Generalized detectability index derived from a 3D cascaded systems model shows reasonable correspondence with human observer performance over a fairly broad range of imaging tasks and conditions, although discrepancies were observed in cases relating to orbits intermediate to 180° and 360°. The basic correspondence of theoretical and measured performance supports the application of such a theoretical framework for system design and optimization of tomosynthesis and CBCT.
38(2011); http://dx.doi.org/10.1118/1.3551985View Description Hide DescriptionPurpose:
Bleeding is the main cause of postoperative complications during hepatic surgery. Blood loss and transfusions increase tumor recurrence in liver metastases from colorectal cancer. A high intensity focused ultrasound (HIFU) device with an integrated ultrasound imaging probe was developed for the treatment of colorectal livermetastasis.Methods:
The HIFU toroidal-shaped transducer contains 256 elements (working frequency: 3 MHz) and can create a single conical lesion of in 40 s. Then, the volume of treatment can be significantly increased by juxtaposing single lesions. Presented here is the use of this device in an animal model as a complementary tool to improve surgical resection in the liver. Before transecting the liver, a wall of coagulative necrosis was performed using this device in order to minimize blood loss and dissection time during hepatectomy. Resection assisted by HIFU was compared to classical dissections with clamping [intermittent Pringle maneuver (IPM) group] and without clamping (control group). For each technique, 14 partial liver resections were performed in seven pigs. Blood loss per dissection surface area and resection time were the main outcome parameters.Results:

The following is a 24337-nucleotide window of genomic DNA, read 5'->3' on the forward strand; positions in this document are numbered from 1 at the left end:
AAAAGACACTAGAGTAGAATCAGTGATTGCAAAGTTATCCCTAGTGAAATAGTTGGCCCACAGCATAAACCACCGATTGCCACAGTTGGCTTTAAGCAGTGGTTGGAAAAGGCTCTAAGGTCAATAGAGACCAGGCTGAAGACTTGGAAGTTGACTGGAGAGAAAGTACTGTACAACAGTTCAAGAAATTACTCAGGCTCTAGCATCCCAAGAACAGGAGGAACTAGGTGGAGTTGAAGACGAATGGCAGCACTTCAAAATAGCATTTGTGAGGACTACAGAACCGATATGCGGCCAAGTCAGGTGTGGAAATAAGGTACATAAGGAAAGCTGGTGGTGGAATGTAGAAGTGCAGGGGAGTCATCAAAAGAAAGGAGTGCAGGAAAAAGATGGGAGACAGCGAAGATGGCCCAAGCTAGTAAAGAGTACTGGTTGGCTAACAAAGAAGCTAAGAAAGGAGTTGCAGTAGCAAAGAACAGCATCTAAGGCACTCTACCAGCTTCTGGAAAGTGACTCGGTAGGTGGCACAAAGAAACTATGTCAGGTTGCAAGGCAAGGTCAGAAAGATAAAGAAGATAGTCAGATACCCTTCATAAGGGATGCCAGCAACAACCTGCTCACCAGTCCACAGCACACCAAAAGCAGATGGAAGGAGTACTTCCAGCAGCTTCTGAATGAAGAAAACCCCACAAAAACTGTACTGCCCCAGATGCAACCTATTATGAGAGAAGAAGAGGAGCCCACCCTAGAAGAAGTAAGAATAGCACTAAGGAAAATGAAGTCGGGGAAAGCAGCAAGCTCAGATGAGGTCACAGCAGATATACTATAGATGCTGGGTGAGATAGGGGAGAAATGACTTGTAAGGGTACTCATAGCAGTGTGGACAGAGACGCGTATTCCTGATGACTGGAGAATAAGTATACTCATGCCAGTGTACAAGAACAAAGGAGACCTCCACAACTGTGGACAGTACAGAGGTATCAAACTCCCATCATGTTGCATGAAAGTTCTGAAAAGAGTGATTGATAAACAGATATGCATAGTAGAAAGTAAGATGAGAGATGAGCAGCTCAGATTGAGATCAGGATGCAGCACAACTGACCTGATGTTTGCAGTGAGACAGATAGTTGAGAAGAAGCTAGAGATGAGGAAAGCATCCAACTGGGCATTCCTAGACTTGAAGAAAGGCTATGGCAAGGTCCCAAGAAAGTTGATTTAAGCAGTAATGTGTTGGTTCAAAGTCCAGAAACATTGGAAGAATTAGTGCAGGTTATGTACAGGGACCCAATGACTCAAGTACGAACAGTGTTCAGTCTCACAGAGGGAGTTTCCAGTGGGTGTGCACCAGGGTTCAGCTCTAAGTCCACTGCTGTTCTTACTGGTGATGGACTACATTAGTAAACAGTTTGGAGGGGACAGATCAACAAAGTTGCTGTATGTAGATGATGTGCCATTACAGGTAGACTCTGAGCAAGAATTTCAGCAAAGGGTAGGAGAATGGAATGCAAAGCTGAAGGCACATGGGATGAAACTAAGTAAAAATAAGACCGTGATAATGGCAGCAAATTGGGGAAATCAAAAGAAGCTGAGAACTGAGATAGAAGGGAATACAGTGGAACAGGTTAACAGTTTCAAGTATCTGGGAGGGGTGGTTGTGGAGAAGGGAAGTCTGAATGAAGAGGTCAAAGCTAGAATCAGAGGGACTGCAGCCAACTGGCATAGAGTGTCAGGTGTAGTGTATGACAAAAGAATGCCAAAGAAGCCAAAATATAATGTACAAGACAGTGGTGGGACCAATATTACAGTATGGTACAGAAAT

Conserving liver blood inflow during hepatic resection assisted by HIFU did not increase total blood loss compared to hepatic resection performed during IPM and controlled blood inflow . Lower blood loss was measured on average when using HIFU, even though difference with clamping (IPM) was not statistically significant . Resection assisted by HIFU reduced blood loss by 50% compared to control group (, ). The duration of transection when using HIFU was significantly lower compared to clamping (, ) and control (, ). Precoagulation also resulted in sealing blood vessels with a diameter of less than 5 mm, and therefore the number of clips needed in the HIFU group was significantly lower when compared to clamping (, ) and control (, ).Conclusions: